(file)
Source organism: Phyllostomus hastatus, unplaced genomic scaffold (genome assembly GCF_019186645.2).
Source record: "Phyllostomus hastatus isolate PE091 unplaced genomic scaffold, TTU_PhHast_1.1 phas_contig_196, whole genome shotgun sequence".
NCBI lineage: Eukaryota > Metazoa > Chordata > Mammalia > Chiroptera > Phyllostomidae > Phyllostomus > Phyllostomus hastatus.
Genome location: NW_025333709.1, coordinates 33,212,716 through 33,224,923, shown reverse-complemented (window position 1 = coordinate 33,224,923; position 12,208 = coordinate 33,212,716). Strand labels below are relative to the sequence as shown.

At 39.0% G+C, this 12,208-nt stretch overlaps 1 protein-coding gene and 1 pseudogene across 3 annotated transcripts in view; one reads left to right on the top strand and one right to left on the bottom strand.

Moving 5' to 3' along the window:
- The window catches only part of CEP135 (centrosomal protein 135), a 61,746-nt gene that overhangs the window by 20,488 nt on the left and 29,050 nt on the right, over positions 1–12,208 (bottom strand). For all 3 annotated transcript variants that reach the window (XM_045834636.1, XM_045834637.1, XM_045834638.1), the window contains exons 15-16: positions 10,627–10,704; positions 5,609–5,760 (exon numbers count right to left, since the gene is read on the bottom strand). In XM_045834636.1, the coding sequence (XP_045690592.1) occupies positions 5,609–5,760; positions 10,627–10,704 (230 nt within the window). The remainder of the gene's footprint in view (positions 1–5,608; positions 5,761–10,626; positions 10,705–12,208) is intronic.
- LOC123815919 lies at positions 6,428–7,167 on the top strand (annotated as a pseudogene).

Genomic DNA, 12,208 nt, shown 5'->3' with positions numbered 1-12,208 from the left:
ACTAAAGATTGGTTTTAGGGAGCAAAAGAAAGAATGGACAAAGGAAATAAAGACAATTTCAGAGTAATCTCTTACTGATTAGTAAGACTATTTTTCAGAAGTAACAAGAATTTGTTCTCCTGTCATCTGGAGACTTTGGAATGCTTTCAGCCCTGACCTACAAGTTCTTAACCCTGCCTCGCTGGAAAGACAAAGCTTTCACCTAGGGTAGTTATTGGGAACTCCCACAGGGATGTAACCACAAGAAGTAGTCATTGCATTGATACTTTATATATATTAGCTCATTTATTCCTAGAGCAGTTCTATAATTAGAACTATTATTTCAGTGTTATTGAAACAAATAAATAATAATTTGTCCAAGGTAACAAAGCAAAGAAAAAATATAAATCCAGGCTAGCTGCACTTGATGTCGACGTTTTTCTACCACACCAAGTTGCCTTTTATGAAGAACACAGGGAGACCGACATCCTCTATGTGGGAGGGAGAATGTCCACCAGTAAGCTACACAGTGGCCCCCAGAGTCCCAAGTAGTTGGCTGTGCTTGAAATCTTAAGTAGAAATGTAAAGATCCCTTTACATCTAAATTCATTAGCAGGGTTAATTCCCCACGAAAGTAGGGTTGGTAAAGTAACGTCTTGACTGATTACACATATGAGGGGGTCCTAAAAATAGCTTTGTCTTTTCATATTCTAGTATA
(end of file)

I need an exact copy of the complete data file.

Source organism: Phyllostomus hastatus, unplaced genomic scaffold (genome assembly GCF_019186645.2).
Source record: "Phyllostomus hastatus isolate PE091 unplaced genomic scaffold, TTU_PhHast_1.1 phas_contig_196, whole genome shotgun sequence".
NCBI lineage: Eukaryota > Metazoa > Chordata > Mammalia > Chiroptera > Phyllostomidae > Phyllostomus > Phyllostomus hastatus.
Genome location: NW_025333709.1, coordinates 33,212,716 through 33,224,923, shown reverse-complemented (window position 1 = coordinate 33,224,923; position 12,208 = coordinate 33,212,716). Strand labels below are relative to the sequence as shown.

At 39.0% G+C, this 12,208-nt stretch overlaps 1 protein-coding gene and 1 pseudogene across 3 annotated transcripts in view; one reads left to right on the top strand and one right to left on the bottom strand.

Moving 5' to 3' along the window:
- The window catches only part of CEP135 (centrosomal protein 135), a 61,746-nt gene that overhangs the window by 20,488 nt on the left and 29,050 nt on the right, over positions 1–12,208 (bottom strand). For all 3 annotated transcript variants that reach the window (XM_045834636.1, XM_045834637.1, XM_045834638.1), the window contains exons 15-16: positions 10,627–10,704; positions 5,609–5,760 (exon numbers count right to left, since the gene is read on the bottom strand). In XM_045834636.1, the coding sequence (XP_045690592.1) occupies positions 5,609–5,760; positions 10,627–10,704 (230 nt within the window). The remainder of the gene's footprint in view (positions 1–5,608; positions 5,761–10,626; positions 10,705–12,208) is intronic.
- LOC123815919 lies at positions 6,428–7,167 on the top strand (annotated as a pseudogene).

Genomic DNA, 12,208 nt, shown 5'->3' with positions numbered 1-12,208 from the left:
ACTAAAGATTGGTTTTAGGGAGCAAAAGAAAGAATGGACAAAGGAAATAAAGACAATTTCAGAGTAATCTCTTACTGATTAGTAAGACTATTTTTCAGAAGTAACAAGAATTTGTTCTCCTGTCATCTGGAGACTTTGGAATGCTTTCAGCCCTGACCTACAAGTTCTTAACCCTGCCTCGCTGGAAAGACAAAGCTTTCACCTAGGGTAGTTATTGGGAACTCCCACAGGGATGTAACCACAAGAAGTAGTCATTGCATTGATACTTTATATATATTAGCTCATTTATTCCTAGAGCAGTTCTATAATTAGAACTATTATTTCAGTGTTATTGAAACAAATAAATAATAATTTGTCCAAGGTAACAAAGCAAAGAAAAAATATAAATCCAGGCTAGCTGCACTTGATGTCGACGTTTTTCTACCACACCAAGTTGCCTTTTATGAAGAACACAGGGAGACCGACATCCTCTATGTGGGAGGGAGAATGTCCACCAGTAAGCTACACAGTGGCCCCCAGAGTCCCAAGTAGTTGGCTGTGCTTGAAATCTTAAGTAGAAATGTAAAGATCCCTTTACATCTAAATTCATTAGCAGGGTTAATTCCCCACGAAAGTAGGGTTGGTAAAGTAACGTCTTGACTGATTACACATATGAGGGGGTCCTAAAAATAGCTTTGTCTTTTCATATTCTAGTATA